Authorities open Boeing probe over suspected incomplete testing

US aviation authorities have opened an investigation into Boeing after the company informed them it may not have completed required inspections on 787 Dreamliner passenger jets.

The Federal Aviation Administration announced on Monday it is investigating whether Boeing completed the checks to confirm adequate bonding and grounding where the wings join the fuselage on certain Dreamliners.

The FAA said it is also investigating whether Boeing employees may have falsified aircraft records.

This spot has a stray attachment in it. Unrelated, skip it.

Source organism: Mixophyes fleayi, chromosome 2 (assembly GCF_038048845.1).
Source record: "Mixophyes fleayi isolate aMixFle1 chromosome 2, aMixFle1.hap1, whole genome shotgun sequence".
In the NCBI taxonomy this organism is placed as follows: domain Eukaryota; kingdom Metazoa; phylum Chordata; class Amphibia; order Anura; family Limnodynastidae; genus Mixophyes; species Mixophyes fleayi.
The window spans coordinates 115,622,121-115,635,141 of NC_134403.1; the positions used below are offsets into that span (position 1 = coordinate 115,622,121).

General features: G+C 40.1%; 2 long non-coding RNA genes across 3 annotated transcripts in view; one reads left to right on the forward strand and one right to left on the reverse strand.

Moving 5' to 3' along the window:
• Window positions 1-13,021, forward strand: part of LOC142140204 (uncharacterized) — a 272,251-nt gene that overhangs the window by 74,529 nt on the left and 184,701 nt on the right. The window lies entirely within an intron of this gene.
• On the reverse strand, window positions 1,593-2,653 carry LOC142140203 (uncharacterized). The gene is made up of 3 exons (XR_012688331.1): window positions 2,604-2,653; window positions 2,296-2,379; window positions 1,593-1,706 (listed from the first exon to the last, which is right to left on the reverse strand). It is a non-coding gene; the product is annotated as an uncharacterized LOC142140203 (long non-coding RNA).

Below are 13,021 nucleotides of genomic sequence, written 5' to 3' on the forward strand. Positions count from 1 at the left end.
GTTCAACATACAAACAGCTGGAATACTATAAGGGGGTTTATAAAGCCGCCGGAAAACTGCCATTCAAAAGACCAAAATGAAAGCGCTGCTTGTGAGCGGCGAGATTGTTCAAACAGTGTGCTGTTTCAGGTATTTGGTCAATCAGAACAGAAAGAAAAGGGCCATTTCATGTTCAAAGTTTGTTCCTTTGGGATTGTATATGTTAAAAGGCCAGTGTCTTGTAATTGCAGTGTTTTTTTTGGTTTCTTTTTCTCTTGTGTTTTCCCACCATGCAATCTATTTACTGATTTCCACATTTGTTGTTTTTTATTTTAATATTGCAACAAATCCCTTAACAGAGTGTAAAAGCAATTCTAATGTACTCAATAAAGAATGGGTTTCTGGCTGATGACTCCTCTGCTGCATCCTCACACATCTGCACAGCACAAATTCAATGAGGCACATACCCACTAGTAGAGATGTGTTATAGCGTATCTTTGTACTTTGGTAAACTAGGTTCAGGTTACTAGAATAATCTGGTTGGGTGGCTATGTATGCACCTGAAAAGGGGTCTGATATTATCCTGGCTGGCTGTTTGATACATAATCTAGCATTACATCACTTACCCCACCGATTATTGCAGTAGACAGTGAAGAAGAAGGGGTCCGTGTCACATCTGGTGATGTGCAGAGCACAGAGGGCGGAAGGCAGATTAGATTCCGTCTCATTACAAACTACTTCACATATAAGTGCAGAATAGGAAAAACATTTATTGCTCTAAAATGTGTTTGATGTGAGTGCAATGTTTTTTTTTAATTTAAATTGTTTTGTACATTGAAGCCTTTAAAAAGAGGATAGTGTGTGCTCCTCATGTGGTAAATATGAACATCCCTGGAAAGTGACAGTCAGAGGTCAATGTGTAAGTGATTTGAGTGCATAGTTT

The air-safety authorities launched the probe after the company voluntarily informed them of the alleged misconduct in April.

The FAA said Boeing is re-inspecting all 787s in production and the company "must also create a plan to address the in-service fleet."

The Wall Street Journal last month carried the account of a Boeing whistleblower. The person reportedly told aviation authorities that the company had taken manufacturing shortcuts to turn out 787s as quickly as possible, resulting in excessive stress being placed on important joints.

The US newspaper reported on Monday that it was not immediately clear whether any Dreamliners currently in service around the world would need to be grounded for inspections. But the paper said about 450 could be affected, citing people familiar with the investigation.

FAA said in its statement to NHK, "As the investigation continues, the FAA will take any necessary action -- as always -- to ensure the safety of the flying public."